I had an uncomfortable experience recently with a writer friend who experienced a failed pitch to a significant producer. He spent weeks honing the pitch, hiring pitch-stars to coach him, practicing in front of his mirror, his cat, and me.
And then, the morning of the big meeting and the dog-and-pony show began. Twelve minutes after he started, he was standing at the elevators waiting to get in his car, and cry.
The next day we spoke.
“Twelve minutes!” He moaned to me.
“Hmmm.” I said, like a good therapist.
“They hated me.” It was a statement.
“No, they hated your pitch.” I corrected.
“You weren’t there.” He shot me a look, “It was instant dislike.”
I didn’t get a chance to reply.
He went limp, “Who am I kidding. I’m no writer. I suck.”
He doesn’t suck.
He far from sucks.
In fact, he can write rings around me and everyone I know. He is a writer.
But at that particular moment he was a pitch. A failed pitch.
Do you see the disconnect?
There is a huge, illogical and self-destructive problem here, one that lots of writers experience.
It is the problem of relating vs identifying with failure.
1. The expression of disapproval of someone or something based on perceived faults or mistakes. (Synonyms: condemnation, denunciation, attack, fault-finding, disapproval, knock, slam, etc.).
2. The analysis and judgment of the merits and faults of a literary or artistic work. (Synonyms: evaluation, assessment, appraisal, analysis, commentary, explanation, etc.).
Can you see the profound difference between these two definitions? Depending on which you accept as true, you will either identify with criticism or relate to it. When you identify with something, then it is you.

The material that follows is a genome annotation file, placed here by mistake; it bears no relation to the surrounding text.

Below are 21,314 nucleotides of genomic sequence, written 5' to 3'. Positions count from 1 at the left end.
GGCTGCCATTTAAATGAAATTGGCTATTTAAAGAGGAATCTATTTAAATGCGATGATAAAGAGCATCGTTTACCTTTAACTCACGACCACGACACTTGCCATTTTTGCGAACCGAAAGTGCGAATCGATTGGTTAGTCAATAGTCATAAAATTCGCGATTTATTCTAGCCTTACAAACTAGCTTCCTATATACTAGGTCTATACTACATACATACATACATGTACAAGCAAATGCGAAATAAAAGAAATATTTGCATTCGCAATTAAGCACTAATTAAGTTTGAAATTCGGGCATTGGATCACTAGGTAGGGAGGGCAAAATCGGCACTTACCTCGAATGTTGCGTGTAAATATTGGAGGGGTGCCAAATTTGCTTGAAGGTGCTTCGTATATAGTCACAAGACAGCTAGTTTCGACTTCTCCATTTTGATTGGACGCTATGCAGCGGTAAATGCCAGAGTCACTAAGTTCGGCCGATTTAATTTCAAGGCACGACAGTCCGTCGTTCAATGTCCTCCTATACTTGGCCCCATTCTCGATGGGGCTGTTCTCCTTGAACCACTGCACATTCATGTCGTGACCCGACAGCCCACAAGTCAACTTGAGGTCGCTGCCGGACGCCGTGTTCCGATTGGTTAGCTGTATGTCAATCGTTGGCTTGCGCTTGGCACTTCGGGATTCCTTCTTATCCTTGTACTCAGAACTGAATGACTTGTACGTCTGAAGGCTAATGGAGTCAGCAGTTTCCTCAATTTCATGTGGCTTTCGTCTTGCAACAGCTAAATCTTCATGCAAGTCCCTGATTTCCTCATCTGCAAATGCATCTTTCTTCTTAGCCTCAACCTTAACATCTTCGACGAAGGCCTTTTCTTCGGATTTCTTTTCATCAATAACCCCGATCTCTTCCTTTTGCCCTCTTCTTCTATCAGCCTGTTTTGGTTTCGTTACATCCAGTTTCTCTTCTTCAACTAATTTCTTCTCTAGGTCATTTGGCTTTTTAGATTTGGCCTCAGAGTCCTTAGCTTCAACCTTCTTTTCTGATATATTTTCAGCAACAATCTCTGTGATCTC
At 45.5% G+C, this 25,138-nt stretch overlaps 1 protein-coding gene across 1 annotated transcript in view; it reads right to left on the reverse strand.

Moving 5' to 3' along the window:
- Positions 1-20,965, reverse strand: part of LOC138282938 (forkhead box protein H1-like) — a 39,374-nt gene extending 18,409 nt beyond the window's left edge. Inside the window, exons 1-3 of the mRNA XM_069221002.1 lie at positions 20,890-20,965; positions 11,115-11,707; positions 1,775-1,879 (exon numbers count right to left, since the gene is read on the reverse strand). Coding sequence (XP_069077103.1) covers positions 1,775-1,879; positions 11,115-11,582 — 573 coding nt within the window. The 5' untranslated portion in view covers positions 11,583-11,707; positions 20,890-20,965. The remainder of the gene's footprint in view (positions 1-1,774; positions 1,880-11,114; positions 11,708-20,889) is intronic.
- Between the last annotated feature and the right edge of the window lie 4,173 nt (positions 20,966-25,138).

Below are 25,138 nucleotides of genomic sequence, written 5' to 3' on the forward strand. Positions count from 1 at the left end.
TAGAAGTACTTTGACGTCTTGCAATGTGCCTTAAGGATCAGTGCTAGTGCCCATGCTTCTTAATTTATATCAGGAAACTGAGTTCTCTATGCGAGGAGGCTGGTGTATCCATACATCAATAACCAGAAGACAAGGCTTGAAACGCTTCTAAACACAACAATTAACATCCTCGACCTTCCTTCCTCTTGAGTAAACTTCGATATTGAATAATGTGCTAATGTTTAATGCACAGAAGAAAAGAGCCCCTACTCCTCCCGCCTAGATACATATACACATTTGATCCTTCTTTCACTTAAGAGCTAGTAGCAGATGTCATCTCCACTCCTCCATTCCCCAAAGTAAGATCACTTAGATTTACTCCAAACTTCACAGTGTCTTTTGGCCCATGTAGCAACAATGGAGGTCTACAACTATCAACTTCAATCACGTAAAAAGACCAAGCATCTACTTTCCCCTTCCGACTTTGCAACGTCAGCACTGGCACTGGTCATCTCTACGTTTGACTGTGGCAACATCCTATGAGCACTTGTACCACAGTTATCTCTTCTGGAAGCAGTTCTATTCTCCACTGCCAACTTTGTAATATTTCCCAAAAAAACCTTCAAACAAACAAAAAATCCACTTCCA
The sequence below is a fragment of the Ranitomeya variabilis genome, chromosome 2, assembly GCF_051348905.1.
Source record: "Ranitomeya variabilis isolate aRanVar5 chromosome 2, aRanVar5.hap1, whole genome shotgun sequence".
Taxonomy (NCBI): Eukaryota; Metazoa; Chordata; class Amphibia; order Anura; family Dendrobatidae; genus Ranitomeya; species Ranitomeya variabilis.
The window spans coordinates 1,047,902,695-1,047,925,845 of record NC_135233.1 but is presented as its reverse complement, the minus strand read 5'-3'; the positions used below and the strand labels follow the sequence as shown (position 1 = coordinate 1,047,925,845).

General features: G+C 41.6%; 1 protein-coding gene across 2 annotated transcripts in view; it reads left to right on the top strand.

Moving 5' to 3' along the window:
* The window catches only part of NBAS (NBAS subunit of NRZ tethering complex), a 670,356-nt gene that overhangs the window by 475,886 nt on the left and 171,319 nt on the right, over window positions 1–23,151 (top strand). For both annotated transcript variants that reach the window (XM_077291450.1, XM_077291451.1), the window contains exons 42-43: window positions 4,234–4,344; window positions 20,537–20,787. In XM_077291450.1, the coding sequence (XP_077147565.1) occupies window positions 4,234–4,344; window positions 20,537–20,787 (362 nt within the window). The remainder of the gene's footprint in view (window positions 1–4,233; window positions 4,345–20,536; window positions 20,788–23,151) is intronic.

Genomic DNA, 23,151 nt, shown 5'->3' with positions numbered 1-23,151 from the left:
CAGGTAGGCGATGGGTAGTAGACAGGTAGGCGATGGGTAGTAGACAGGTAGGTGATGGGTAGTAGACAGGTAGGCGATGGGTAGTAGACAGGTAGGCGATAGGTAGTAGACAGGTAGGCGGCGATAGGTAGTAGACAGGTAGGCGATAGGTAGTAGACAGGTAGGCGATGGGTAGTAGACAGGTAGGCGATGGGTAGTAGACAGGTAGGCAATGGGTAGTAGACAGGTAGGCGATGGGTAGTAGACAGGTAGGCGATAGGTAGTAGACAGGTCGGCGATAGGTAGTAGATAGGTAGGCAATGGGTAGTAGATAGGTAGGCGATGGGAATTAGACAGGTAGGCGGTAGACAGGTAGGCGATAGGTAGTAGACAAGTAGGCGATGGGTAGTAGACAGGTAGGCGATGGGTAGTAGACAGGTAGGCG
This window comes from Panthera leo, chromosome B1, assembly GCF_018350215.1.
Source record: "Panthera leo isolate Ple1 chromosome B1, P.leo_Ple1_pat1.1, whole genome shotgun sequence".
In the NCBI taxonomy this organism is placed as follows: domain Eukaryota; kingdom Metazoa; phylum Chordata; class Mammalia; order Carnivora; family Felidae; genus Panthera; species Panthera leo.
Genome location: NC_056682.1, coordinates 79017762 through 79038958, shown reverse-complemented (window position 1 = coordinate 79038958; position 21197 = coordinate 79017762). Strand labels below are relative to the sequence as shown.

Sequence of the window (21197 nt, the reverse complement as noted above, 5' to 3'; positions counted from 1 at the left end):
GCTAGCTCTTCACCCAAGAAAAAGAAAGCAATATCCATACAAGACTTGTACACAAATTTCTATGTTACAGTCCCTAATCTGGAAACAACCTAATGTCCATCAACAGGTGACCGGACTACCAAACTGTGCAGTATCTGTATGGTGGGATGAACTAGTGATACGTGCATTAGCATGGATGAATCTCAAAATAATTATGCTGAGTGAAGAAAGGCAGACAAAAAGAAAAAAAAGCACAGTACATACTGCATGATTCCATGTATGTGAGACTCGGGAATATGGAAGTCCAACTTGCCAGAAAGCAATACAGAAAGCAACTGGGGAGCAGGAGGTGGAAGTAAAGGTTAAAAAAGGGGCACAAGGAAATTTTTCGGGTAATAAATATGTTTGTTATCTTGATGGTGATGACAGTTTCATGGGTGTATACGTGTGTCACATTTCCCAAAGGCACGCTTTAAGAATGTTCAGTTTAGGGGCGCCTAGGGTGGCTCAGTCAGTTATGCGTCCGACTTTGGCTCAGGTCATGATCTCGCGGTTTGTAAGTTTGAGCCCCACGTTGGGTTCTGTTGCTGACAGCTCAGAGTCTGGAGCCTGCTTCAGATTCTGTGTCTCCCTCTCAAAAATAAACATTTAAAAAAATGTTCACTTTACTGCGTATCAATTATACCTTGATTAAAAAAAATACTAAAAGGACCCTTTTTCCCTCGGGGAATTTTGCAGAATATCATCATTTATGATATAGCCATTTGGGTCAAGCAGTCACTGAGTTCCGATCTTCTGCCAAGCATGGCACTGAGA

You fail. Therefore, you are a failure.
You do something bad. Therefore you are a bad person.
You win an award. Therefore, they like you, right now, they like you (think Sally Field, 1985 Oscars).
Failing is not something you do, it is something you are.
Badness is not something you do, it is something you are.
Winning is no something you do...you get the point.
Relating to something, however, means you have the ability to separate your beingness from your doingness. When you relate to something, then you know that good people do bad things, and are still good people. Winners fail, yet they are still winners. You can be liked and hated at the same time; neither defines you as a human being.
And so it is with criticism and rejection. The writer who identifies with criticism is at a sufferance to all those limiting and constricting synonyms in the first definition. Those beliefs define the writer as a person, not as something he or she might have done. If you hold this first definition of criticism, then how can you not conclude, as my friend did, “I’m no writer. I suck.”?
You are doomed.
You may be telling yourself a great lie, potentially making a fatal mistake in your career and your life. The sad tale here is that people don’t do this "identification-thing" unless it is an established pattern already. They identify with lots of limiting and constrictive things that validate how bad or sucky they are at life, not just at writing, and they have been doing this all their lives.
This is not a psychotherapy session. I’m not going to tell you how to heal your inner child or forgive your mother (it’s always the mother—right?). I’m just going to suggest that there is a healthier, more professional approach to take that will make you happier and sane when it comes to dealing with an unavoidable part of being a professional writer: rejection and criticism.